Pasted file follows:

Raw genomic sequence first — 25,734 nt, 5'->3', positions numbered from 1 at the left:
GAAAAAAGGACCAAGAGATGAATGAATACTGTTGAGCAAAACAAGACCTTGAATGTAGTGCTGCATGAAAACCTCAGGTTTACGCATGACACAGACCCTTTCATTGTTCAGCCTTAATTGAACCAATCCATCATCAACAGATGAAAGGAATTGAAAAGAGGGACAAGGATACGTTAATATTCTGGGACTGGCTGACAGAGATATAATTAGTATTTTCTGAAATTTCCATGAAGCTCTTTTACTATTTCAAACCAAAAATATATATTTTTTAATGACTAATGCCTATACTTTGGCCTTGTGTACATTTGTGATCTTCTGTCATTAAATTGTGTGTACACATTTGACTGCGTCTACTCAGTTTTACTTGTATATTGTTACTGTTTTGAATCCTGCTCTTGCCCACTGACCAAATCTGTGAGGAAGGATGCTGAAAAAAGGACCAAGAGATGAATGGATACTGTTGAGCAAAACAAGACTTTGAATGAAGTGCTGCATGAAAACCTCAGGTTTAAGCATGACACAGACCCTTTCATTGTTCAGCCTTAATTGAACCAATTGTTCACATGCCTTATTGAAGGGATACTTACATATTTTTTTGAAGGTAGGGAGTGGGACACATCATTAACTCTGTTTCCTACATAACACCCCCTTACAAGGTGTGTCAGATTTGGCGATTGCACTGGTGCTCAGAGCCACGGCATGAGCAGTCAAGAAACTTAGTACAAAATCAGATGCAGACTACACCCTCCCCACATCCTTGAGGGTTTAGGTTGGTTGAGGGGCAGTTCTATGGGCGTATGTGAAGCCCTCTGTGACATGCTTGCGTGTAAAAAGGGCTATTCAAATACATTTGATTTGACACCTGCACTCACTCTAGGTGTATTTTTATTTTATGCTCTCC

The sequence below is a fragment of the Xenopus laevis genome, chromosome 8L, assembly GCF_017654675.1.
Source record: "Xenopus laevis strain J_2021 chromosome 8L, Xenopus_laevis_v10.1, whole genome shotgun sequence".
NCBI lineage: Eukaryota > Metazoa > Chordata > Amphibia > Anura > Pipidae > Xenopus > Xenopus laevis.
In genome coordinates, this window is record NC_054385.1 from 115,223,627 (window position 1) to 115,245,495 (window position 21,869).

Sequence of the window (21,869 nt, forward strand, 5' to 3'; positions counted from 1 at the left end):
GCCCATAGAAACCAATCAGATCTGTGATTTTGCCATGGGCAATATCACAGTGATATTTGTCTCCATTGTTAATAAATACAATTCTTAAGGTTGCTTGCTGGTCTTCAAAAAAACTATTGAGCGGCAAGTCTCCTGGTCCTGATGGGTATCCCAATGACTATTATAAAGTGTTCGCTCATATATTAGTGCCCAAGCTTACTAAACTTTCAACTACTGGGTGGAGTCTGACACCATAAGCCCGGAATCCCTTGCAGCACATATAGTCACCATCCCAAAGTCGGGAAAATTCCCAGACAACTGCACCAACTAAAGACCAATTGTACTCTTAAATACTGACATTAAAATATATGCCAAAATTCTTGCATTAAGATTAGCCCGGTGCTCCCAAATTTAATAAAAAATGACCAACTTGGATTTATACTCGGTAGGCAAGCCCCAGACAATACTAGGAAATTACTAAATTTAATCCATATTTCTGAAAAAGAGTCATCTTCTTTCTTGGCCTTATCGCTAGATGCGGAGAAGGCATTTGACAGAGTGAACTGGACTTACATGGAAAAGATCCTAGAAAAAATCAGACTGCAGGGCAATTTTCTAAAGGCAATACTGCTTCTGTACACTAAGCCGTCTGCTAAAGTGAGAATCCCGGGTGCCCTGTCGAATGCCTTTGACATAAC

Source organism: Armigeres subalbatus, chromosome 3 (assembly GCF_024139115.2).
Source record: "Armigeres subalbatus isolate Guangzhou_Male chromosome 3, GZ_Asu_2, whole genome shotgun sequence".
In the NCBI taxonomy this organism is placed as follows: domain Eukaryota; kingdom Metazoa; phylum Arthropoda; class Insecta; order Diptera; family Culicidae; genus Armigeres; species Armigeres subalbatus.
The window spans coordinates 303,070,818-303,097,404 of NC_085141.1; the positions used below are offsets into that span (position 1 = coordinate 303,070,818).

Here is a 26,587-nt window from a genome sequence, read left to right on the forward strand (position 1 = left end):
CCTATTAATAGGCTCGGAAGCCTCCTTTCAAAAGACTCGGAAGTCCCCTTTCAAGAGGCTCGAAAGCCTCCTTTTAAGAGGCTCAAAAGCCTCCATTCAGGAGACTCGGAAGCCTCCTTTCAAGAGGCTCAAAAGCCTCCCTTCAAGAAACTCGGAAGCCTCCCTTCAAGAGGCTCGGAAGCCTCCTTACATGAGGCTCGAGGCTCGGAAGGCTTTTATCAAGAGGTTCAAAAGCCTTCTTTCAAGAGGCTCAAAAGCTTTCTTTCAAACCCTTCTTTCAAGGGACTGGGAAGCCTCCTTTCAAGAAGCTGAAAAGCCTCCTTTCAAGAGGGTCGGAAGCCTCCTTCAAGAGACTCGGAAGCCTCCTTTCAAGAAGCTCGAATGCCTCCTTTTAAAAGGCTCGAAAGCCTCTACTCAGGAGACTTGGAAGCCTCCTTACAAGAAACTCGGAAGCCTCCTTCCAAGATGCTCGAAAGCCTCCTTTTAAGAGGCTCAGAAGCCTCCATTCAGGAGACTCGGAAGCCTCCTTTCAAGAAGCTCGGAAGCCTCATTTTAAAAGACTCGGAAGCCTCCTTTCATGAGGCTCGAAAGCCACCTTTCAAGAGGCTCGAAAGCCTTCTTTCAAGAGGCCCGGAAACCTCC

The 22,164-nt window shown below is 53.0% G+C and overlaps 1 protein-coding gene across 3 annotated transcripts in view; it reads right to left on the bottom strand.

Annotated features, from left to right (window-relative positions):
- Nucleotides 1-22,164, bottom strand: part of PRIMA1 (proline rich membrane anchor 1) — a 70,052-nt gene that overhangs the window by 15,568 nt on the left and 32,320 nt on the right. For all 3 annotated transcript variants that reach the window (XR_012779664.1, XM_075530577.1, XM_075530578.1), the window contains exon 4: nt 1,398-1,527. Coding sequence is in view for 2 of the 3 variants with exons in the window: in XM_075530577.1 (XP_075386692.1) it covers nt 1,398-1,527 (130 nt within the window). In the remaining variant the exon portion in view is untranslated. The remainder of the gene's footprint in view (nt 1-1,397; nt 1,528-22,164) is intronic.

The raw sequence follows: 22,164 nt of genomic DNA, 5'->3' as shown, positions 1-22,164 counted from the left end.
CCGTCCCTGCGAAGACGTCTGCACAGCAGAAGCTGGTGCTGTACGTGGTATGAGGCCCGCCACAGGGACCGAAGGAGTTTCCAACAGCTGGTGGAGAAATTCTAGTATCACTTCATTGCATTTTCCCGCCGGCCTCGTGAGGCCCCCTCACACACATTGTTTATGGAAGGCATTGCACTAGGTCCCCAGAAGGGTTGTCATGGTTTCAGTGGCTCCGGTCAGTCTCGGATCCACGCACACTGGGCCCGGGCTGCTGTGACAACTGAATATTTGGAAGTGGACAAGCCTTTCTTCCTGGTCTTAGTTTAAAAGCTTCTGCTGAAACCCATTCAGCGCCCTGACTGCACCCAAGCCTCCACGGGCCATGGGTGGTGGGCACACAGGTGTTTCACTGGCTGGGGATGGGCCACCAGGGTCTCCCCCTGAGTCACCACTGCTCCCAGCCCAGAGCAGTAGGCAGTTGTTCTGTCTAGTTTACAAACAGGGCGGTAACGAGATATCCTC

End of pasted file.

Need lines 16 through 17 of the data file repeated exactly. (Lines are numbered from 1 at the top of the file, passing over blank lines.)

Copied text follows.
Annotated features, from left to right (window-relative positions):
- Nucleotides 1-22,164, bottom strand: part of PRIMA1 (proline rich membrane anchor 1) — a 70,052-nt gene that overhangs the window by 15,568 nt on the left and 32,320 nt on the right. For all 3 annotated transcript variants that reach the window (XR_012779664.1, XM_075530577.1, XM_075530578.1), the window contains exon 4: nt 1,398-1,527. Coding sequence is in view for 2 of the 3 variants with exons in the window: in XM_075530577.1 (XP_075386692.1) it covers nt 1,398-1,527 (130 nt within the window). In the remaining variant the exon portion in view is untranslated. The remainder of the gene's footprint in view (nt 1-1,397; nt 1,528-22,164) is intronic.